Her movie “Soeurs d’Armes”, or Sisters in Arms, is a realistic movie about a group of female Kurdish soldiers.
The French journalist, Caroline Forest, who used to work for the French magazine, Charlie Hebdo that was attacked during a Paris terror assault, has taken up filming.
The movie came out in Paris this fall and is coming to USA by the end of October 2019. It’s a thriller based on investigative journalism. The viewer is invited to follow a group of Kurdish female soldiers, who have been joined by some foreign volunteers. That ‘international brigade’ encompasses among others, one American, one German and two young French women, Kenza and Jaël, who arrived there to help their ‘sisters in arms” combat Daesh/Isis warriors.
Parallel to these scenes, filmed in beautiful desert landscapes, runs the story of a Yazidi young woman, Zara, who’s been captured and sold as a sex slave to an English Daesh warrior. After a nerve-wracking escape, she decides to join the Kurdish women force. If you want to learn more about these women, fleeing slavery in the hands of Daesh, I recommend the excellent book, written by an Iraqi journalist and poet, Dunya Mikhail, called ‘The Beekeeper of Sinjar’.
Returning to our movie however: there is a dramatic combat scene of how these Kurdish and international women soldiers got one of our contemporary’s world’s most bloodthirsty terror groups to flee. It’s the same people whose perverted ideology is about terror, persecution and arbitrary executions that the Turkish army is currently letting out of jails and camps guarded by Kurds. The US army, by leaving the country, has let loose a monster that nobody knows how and where it will spread.
The future of the country now seems to be in the hands of its bloodthirsty dictator: Bashar al-Assad. The Cannes film festival awarded best documentary, ‘For Sama’, was filmed during the occupation of Aleppo. It shows the horrors of its long siege and attacks on civilians.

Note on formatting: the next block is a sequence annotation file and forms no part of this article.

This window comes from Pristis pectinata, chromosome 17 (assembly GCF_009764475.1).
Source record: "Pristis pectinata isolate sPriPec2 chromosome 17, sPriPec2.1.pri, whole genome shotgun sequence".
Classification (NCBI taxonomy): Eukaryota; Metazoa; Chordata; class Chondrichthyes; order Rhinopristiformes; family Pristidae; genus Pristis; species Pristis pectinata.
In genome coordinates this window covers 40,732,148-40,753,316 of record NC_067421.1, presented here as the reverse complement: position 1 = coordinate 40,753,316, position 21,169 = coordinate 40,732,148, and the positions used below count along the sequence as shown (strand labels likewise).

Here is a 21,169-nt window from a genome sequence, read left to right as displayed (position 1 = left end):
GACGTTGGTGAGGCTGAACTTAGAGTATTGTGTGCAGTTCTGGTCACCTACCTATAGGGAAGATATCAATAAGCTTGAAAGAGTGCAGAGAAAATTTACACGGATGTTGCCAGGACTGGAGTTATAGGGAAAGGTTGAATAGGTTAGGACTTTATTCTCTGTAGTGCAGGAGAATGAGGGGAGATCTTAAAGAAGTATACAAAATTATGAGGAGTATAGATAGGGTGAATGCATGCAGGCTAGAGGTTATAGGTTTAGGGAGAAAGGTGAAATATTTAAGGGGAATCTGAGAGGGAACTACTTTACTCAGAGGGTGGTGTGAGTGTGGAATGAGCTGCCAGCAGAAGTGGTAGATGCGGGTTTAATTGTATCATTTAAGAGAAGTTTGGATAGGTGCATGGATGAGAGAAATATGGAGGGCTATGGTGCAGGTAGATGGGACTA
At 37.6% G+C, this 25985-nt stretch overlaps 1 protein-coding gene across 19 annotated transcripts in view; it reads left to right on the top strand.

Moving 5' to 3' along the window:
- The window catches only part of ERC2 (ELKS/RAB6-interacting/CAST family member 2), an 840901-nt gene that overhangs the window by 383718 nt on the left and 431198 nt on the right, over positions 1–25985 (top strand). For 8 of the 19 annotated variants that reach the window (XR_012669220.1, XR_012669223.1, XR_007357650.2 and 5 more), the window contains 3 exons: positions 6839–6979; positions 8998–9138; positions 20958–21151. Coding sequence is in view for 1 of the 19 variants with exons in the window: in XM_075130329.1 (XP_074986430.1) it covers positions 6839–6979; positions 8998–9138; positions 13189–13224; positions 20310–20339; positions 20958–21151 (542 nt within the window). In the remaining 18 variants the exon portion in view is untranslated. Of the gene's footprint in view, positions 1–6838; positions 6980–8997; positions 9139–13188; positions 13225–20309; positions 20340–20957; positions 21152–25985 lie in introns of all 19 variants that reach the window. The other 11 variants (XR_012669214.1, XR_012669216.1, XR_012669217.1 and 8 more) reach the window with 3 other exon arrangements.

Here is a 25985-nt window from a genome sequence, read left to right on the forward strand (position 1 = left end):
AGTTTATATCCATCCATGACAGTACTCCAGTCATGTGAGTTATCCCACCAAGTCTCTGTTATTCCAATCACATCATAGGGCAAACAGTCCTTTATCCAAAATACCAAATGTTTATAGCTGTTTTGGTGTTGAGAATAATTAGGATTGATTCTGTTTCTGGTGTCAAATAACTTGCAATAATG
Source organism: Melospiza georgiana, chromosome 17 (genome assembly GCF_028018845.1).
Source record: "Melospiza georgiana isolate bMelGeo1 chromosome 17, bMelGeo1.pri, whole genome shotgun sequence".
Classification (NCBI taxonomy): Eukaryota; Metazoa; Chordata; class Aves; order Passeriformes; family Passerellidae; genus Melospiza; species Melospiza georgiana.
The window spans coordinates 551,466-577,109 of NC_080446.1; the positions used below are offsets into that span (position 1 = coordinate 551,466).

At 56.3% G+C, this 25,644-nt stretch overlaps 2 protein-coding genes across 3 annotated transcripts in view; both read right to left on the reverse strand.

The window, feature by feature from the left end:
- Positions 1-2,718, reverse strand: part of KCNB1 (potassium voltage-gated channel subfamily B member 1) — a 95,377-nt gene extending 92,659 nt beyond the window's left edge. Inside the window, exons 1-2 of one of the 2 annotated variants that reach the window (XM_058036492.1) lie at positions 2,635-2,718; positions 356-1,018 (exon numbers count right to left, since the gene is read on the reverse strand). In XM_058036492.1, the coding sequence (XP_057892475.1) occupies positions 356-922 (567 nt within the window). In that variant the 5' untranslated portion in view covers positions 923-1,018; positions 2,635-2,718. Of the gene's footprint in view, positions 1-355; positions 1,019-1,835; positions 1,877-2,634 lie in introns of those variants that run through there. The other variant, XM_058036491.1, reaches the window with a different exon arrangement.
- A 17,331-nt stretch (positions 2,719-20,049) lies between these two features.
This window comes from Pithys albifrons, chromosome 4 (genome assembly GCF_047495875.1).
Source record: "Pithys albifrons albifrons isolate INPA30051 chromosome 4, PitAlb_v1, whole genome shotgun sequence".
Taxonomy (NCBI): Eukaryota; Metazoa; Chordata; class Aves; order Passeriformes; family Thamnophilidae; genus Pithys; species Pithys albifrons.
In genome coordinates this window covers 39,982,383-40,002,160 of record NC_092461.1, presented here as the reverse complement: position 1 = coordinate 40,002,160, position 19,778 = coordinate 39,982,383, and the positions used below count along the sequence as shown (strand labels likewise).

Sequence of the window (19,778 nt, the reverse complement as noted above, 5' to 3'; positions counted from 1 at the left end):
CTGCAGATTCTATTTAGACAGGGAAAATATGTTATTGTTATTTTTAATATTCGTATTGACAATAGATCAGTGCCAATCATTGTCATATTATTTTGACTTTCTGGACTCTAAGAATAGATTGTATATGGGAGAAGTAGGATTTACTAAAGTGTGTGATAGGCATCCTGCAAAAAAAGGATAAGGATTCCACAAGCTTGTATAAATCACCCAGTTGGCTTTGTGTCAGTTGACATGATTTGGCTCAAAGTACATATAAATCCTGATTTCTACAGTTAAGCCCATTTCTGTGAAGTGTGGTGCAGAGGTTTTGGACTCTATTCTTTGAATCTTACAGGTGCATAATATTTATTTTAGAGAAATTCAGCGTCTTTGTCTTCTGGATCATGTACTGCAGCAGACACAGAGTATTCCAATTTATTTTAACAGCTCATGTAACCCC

All Syrian hopes for freedom and democracy have been crushed by the atrocities committed by Assad on his own people on one hand, and Daesh and now the Turks on the other. Christians as well as Yazidis that haven’t been brutally murdered have fled and are filling up the already overcrowded camps.
Soeurs d’Armes isn’t a feminist movie per se but a true adventure film, with incredible war-scenes and fantastic views. The viewer discovers an enclave, in Kurdistan, in the otherwise so patriarchal Middle Eastern world. Here men and women fight side by side and Yazidies, Christians and Muslims live peacefully alongside each other.
It’s for this half-autonomous Kurdish state, now on the way of being extinguished, that these brigades have been fighting. The over 30 million Kurds, mostly Muslims, have regularly been submitted to genocides but have managed to survive despite that. It’s probably the world’s largest stateless population.
For how long will this massacre be permitted to continue without anybody trying to stop it? And what are their Muslim brothers and sisters from oil-rich countries doing to help them? Where is their sense of solidarity?
Anne Edelstam, Paris.